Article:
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Edinburgh Live
Edinburgh Live
Marie Sharp

East Lothian's £1.6 billion offshore energy 'super highway' substation delayed

A substation at the centre of a £1.6 billion project to create an underwater "super highway" to bring offshore energy into the UK network has been hit with a delay after plans had to be withdrawn.

SP Energy wants to create new facilities in East Lothian as part of the project which will create an Eastern Link, which the energy giant says will make the North Sea a “hidden powerhouse” of Europe.

However a planning application for the substation at Thornton Bridge, near Dunbar, has been withdrawn by the firm which had already taken it out to public consultation and submitted over 70 supporting documents to East Lothian Council.

READ MORE: East Lothian energy super highway will make North Sea a "powerhouse" of Europe

SP Energy said changes to the design of the substation meant it would now need to be resubmitted for planning permission and the whole consultation process carried out again.

A spokesperson for SP Energy Networks said: “The planning application for the Branxton substation has been withdrawn after discussions with East Lothian Council following some changes to the substation’s design.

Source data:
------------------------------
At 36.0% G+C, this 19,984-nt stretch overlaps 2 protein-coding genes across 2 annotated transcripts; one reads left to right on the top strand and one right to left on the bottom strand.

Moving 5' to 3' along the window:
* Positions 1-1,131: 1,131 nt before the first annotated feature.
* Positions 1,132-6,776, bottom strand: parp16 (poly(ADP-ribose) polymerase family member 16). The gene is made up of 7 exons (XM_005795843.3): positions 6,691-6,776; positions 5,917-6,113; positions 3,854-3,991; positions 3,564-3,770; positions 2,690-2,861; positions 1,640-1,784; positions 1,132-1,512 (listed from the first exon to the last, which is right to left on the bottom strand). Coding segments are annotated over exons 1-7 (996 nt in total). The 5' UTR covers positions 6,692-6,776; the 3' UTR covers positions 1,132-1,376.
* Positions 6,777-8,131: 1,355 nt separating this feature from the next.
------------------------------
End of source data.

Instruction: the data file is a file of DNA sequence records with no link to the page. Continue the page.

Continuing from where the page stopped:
"We will first consult with the local community and relevant external authorities on our revised plans, before submitting a new application later in the year .

The substation at Thornton Bridge is a key part of the latest phase of the Eastern Link along with a converter station in fields to the east of Dunbar Energy Recovery Facility and underground cables linking the network.

The Eastern Link project aims to create a connection between Torness and County Durham by 2027.

It estimates around 12km of underground cables will be required to link the new substation, converter station and landfall sites in East Lothian with 176km sub-sea cables linking Torness and County Durham sites.

Announcing plans for the new Eastern Link SP Energy said it would deliver “an underwater super-highway that would see the North Sea become the hidden power house of Europe”.

The company says the work is vital in meeting net zero greenhouse gas emissions in the future as it works with the National Grid to develop some of the longest underwater high-voltage, direct current (HVDC)inks in the world.

In its initial planning application for the substation it said: “To help meet those targets, SP Energy Networks is consulting on a vital new energy link between Scotland and England, known as the Eastern Link Project.

“To enable us to deliver this crucial project, we need to build a new substation and converter station and lay underground cables and marine cables at our preferred locations in East Lothian.”


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